The School District of Palm Beach County, together with the University of Florida, has announced the launch of a three-year reform effort to build a “best-in-class” educational program in the vital STEM subject areas of science, technology, engineering and math.
Officials say the ambitious effort could become a national model for transforming teacher practice and student learning in the STEM subjects. The resulting professional development and educational advances will directly benefit thousands of teachers and students in the Palm Beach County district.
Palm Beach County science teachers construct an atom model at a UF Summer Institute on chemistry instruction recently at UF’s P.K. Yonge Developmental Research School.
Major funding support for the STEM initiative’s rollout comes from $1 million in combined grants from three charitable foundations—the Community Foundation for Palm Beach and Martin Counties, the Mary and Robert Pew Public Education Fund and Quantum Foundation. Additional funding is projected with amounts to be considered before the effort’s second and third years.
UF has worked with the school district and its community and philanthropic partners in planning the initiative, and will provide “in-kind” professional development and educational programs valued at more than $1 million—funded primarily by additional state and national foundation grants held by UF’s College of Education
UF and school district officials expect the Palm Beach County STEM Initiative to yield measurable improvement in four key areas: school culture, teacher quality, student learning, and higher performance and assessment evaluations in the STEM subjects for teachers and students. Certain programs are designed especially for schools in high-poverty communities where recruiting and retaining teachers is more challenging
“This bold initiative will position the Palm Beach County school system as a national leader in recruiting, retaining and developing highly effective teachers and boosting students’ achievement,” said Dean Glenn Good of UF’s College of Education.
Palm Beach County School Superintendent E. Wayne Gent said, “With the ever increasing importance of STEM-related jobs in Florida, the (school district) is dedicated to equipping our teachers with the resources they need to educate the future STEM leaders of tomorrow. We are grateful to our partners at the University of Florida, along with the generosity of our key foundation partners, who made this program a reality.”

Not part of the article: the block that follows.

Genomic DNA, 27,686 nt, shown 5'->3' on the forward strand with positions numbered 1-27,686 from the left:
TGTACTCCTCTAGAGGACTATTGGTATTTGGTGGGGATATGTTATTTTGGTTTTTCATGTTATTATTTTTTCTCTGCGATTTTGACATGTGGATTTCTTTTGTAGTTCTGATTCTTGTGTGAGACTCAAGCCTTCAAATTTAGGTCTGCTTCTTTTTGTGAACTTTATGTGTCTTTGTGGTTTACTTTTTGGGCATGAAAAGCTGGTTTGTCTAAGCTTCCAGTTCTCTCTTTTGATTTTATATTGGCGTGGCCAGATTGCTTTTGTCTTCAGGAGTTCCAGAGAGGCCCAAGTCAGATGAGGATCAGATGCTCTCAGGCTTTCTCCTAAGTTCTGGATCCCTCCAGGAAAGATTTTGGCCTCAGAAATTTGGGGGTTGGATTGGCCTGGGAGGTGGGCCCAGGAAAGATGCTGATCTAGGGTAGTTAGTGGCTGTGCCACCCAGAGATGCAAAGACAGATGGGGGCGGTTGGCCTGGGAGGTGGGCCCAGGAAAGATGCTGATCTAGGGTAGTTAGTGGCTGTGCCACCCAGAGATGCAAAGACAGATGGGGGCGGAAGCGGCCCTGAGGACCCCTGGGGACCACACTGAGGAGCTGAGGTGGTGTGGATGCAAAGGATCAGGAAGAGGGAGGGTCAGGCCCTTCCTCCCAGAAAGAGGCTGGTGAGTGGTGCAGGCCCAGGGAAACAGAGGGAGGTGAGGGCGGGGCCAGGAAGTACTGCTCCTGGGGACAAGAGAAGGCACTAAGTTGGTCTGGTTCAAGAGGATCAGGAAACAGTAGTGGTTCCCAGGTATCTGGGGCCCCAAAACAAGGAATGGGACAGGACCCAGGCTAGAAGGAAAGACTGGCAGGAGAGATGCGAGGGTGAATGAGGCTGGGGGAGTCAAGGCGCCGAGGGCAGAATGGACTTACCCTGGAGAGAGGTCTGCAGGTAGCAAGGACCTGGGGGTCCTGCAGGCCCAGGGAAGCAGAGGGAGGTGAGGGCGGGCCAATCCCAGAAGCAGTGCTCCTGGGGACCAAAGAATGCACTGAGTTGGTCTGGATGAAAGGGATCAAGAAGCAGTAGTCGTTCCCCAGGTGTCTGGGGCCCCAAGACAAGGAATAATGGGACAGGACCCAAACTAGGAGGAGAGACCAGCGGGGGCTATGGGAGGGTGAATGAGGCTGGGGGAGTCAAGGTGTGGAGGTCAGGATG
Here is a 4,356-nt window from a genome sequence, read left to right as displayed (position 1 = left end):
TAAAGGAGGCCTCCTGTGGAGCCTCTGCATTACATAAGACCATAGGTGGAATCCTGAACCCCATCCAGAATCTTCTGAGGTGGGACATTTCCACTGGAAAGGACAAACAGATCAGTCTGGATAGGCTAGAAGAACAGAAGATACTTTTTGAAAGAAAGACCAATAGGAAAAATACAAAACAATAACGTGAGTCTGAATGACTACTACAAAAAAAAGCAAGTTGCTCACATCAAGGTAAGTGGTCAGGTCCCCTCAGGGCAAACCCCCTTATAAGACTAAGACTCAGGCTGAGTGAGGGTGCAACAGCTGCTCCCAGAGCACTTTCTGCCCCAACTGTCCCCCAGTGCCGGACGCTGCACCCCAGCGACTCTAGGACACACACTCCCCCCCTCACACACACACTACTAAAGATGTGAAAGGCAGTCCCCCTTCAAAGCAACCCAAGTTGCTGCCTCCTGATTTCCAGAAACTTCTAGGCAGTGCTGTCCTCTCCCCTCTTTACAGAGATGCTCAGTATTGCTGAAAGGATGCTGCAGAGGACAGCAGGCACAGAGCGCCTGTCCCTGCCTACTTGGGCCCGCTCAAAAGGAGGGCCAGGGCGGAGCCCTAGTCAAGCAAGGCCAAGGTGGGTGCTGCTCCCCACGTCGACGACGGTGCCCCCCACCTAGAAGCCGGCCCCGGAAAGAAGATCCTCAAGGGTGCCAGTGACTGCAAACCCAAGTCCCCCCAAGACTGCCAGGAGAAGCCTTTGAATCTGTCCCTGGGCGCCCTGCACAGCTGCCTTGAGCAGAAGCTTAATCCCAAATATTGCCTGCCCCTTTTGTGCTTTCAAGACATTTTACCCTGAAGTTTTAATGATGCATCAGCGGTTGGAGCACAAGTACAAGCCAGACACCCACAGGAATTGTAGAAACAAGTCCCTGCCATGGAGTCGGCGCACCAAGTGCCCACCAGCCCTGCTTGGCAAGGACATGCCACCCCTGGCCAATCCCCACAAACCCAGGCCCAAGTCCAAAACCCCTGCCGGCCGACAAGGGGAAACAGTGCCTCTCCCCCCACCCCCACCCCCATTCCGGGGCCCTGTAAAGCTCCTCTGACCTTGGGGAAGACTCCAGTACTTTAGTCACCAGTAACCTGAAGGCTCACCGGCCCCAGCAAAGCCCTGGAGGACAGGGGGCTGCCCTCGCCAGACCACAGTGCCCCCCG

UF’s College of Education brings several existing STEM education innovations to the partnership. The college’s Lastinger Center for Learning will provide job-embedded professional learning opportunities to district science and math teachers, and the center’s free, online Algebra Nation tutoring program (launched last year in numerous Florida school districts) supports students and their teachers preparing for a required algebra end-of-course exam.
Through an outreach program called U-FUTuRES — or UF Unites Teachers to Reform Education in Science — university professors will train middle-school Science Teacher Leaders to lead districtwide implementation of research-proven teaching practices and subject content. The education college also will provide tuition-free courses to 15 Palm Beach County teachers for a certification program in math or science education that they can take without leaving their classrooms. UF launched U-FUTuRES last year in 20 mostly rural Florida school districts under a $5 million grant from the National Science Foundation.
Another new UF program is Florida STEM-TIPS (Teacher Induction and Professional Support), which will have education faculty developing coaching, mentoring and networking programs for new science and math teachers in Palm Beach County.
Other components of the UF-Palm Beach Schools STEM initiative include:
Math and science clinics emphasizing special “inquiry-based” teaching and learning practices;
Weeklong summer institutes at UF for teachers led by UF science and math professors;
Regular meetings of principals and school leaders to support improved STEM teaching and learning in the district;
An annual learning showcase where teachers can share the results of their new learning experiences. CONTACT: Source: Tom Dana, associate dean, UF College of Education, 352-273-4134 Writer: Larry Lansford, News & Communications, UF College of Education, 352-273-4137, firstname.lastname@example.org